HP made a fatal mistake cancelling PA-RISC and Alpha in favor of IA64. The could have picked either of the other two as a successor, and have been better off as a result. Instead they chose a dead-end, probably because (at the time) it looked like the entire hardware industry would go that way. Before SGI, IBM, Dell and others backed out.
I was a little surprised by GvR's answer to this. RHEL 6 ships with Python 2.6, last I checked, and we don't normally deviate from Red Hat packages without good reason. Getting the masses off pre-2.7 versions of Python will also entail releasing newer OS distributions and retiring older ones, both of which happen slowly.
Not everyone can keep up with the latest/greatest versions out there, especially when they have hundreds of servers and big legacy applications to support.
Why are you still using prefork? You have at least two good alternative MPMs, one of which can use epoll().
We have a ton of "enterprise" Java applications, from multiple *large* vendors, that we run at work, and they are the most buggy, slow, crashy things I have ever experienced.
Alright, I'm with you. I'll bet that any apps you get from those "large" vendors are going to suck, Java or otherwise.
And "enterprise" software? Our company is arguably an "enterprise", though I have yet to use any enterprise software that felt it was designed for us. I don't get that market at all. Don't sell me software that does everything, give me instead something simple that integrates cleanly with all the other software I already use.
Try hanging out in the open source circles, like some of the Apache Java projects, if you want another perspective. Then again, you probably don't. Just trust me... lousy software that happens to be written in Java isn't a reflection of Java.
Perl faster than Java? Perl faster than
You've never benchmarked any of these yourself, have you? (Please tell me you're not talking about benchmarking some "Hello World" application that can be measured in microseconds...)
I won't go into details now, but Perl 5 is really *spectacularly bad* at runtime performance. Pretty much at the other end of the spectrum from C/C++/.NET/Java (all of which compile to native, whether ahead of time or JIT, and all of which perform in the same ballpark for typical applications).
Wow, this is new. A rational, reasonable argument from a self-described Java hater... not just another "Java is slow because it's interpreted" or "Java is insecure" bullcrap post.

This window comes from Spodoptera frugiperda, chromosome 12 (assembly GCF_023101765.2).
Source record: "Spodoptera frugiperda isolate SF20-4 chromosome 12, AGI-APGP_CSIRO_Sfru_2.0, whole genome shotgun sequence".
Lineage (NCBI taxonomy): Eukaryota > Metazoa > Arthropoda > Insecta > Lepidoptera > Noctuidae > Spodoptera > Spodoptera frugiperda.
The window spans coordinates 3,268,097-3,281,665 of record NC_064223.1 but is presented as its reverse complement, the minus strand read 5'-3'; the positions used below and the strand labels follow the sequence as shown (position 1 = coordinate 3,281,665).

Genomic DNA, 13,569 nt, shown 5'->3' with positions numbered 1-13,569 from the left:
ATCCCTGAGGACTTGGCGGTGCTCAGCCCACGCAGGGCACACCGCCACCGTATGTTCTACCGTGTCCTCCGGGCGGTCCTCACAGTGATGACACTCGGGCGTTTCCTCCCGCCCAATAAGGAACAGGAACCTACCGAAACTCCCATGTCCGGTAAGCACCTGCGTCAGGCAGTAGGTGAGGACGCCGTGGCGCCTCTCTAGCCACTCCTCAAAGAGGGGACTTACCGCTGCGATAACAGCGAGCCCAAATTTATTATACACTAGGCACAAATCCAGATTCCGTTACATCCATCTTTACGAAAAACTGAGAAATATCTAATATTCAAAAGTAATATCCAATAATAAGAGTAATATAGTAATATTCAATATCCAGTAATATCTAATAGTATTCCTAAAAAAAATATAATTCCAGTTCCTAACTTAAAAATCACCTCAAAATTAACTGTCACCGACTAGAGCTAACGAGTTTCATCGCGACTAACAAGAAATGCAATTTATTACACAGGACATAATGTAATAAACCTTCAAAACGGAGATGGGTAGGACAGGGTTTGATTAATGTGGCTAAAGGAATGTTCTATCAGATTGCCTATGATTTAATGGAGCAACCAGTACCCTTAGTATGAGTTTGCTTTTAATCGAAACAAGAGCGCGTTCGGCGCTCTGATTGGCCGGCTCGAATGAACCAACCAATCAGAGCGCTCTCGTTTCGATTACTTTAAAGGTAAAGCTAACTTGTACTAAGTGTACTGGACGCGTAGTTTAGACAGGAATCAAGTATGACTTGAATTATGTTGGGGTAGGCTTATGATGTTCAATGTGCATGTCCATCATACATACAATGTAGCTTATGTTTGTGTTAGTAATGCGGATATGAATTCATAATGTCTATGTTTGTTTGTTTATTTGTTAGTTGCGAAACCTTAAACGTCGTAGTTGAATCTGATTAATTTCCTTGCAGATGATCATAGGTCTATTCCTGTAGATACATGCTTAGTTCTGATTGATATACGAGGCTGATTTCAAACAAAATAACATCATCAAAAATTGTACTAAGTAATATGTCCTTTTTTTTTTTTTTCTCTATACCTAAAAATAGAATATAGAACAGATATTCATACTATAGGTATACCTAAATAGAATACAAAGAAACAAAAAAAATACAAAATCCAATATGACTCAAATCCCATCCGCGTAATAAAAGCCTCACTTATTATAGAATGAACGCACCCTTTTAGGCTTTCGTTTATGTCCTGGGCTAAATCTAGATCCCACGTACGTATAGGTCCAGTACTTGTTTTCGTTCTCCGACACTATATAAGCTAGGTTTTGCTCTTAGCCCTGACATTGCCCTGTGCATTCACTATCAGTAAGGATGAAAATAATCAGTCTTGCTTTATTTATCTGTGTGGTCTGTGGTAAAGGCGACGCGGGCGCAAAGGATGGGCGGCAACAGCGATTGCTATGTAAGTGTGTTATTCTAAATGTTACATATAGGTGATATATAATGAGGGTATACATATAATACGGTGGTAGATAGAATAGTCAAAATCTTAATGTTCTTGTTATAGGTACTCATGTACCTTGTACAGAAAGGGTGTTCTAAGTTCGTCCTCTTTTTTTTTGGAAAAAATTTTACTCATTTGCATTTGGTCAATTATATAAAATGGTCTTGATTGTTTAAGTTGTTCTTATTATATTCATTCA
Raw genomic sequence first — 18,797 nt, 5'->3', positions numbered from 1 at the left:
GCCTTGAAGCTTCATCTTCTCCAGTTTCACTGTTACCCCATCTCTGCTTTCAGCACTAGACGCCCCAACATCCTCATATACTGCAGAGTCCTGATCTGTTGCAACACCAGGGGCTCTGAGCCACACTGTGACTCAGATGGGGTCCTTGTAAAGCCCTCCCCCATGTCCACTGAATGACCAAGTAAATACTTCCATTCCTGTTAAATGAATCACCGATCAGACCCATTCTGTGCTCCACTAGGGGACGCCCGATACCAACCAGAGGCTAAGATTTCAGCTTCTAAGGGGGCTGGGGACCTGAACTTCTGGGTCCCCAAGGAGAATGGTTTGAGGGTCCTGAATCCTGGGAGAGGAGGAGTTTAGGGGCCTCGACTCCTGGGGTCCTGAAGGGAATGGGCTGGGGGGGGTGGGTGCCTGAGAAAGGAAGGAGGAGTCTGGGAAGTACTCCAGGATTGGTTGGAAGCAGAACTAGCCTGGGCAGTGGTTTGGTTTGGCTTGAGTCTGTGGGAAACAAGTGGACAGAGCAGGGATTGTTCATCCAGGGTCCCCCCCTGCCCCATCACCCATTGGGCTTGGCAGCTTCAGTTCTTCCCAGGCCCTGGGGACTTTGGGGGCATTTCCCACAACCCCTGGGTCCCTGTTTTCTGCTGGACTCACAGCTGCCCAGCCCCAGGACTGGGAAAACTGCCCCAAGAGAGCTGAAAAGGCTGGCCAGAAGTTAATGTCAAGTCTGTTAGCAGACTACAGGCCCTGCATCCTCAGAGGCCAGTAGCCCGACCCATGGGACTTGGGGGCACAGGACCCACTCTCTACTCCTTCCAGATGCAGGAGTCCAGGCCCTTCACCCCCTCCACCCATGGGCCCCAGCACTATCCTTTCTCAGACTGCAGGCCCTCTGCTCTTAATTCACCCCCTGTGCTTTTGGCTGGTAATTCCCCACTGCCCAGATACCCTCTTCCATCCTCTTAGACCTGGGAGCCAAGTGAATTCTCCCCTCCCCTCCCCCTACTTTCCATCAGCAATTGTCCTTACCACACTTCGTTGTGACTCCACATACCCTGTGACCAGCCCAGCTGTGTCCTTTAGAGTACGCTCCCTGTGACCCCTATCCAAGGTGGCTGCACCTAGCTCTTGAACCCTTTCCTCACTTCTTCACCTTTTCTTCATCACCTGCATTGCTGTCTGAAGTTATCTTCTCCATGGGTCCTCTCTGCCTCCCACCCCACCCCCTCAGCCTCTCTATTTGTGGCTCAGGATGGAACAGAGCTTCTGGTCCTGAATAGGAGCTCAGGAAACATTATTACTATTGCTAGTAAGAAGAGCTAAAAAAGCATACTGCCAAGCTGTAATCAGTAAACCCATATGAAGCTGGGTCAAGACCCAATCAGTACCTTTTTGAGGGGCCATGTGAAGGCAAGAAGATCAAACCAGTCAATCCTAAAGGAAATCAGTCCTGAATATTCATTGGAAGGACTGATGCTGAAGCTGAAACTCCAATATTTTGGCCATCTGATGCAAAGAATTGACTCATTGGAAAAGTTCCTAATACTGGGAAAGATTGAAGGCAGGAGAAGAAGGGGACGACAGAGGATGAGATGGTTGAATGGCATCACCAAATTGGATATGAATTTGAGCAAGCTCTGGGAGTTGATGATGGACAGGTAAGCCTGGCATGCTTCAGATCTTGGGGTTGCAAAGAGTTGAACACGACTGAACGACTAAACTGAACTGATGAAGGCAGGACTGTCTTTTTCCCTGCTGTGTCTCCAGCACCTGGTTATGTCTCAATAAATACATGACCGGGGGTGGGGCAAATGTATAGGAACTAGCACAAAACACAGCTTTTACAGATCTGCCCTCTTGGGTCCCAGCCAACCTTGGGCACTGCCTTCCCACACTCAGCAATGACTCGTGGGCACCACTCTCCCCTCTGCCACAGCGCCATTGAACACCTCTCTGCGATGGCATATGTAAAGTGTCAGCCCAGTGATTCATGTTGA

I've seen legions of developers grow frustrated with the gigantic frameworks and libraries that have grown up around Java, and react by abandoning Java and building something insanely simple in another language.
I wish just one of those guys would have instead tried abandoning the bloated frameworks and instead build something insanely simple in Java. I've done that, and found it very satisfying. But I'm aware I'm firmly in the minority having tried that, and in more than one case some other engineer grabbed my small code and bloated it up again.
"...by experience with Java apps is that they are incredibly slow, rather unresponsive and crash often."
Then you have no experience with Java application development. Or you're trolling, whichever.
Or possibly you're talking about browser applets, but that's not what this story is about.
If you don't have knowledge on the topic to contribute, why post at all?
You're kidding, right? We've been using MySQL replication for 10 years in production. Multi-master replication, statement-based and row-based. We've replicated between servers adjacent in a rack and servers that are separated by thousands of miles. And for the most part, everything Just Works.
The product may not be as academically pure, or whatever, as Postgres but that doesn't matter in a business setting. We use the tools that get the job done. On the other hand our team has been trying for the past month to get a Postgres (actually EnterpriseDB) instance to run in multi-master replication, or replicate DDL, without success. As far as we can see those are not supported features which make it almost useless to us.
It's comical how envious Postgres backers seem to be of MySQL's commercial success. And the quality of intelligent, thoughtful discourse on this forum is discouraging. Guess slashdot isn't what it used to be
Stop judging MySQL users. We use it because it has simple, foolproof replication. Period. And that's a damn good reason.
I know also what Oracle and pgsql can do. I've used both.
Can't really agree more. My challenge is the "cool kids" come along and rebel against anything from the 90's. I've seen newcomers build in Python, Ruby, and (the latest) Node.JS.
All of those are interesting in their own right, but for what we do I don't see them really solving practical problems that we haven't solved before. Except for stroking someone's ego--that they seem to solve nicely.
And as pointed out elsewhere on this topic, it's not as though Java has stood still. The most common complaint I've heard is that Java is verbose and Java code has far too much boilerplate "junk" (I tend to agree for legacy code--things like useless getter/setter methods and needless interfaces drive me bonkers). Then I ask them, what have you tried in Java lately? If you try to write compact, readable, maintainable code, you'll find it's not only possible but straightforward. Pick a few patterns that work well for you and stick to them (like chaining methods together as a builder pattern--one of my favorites).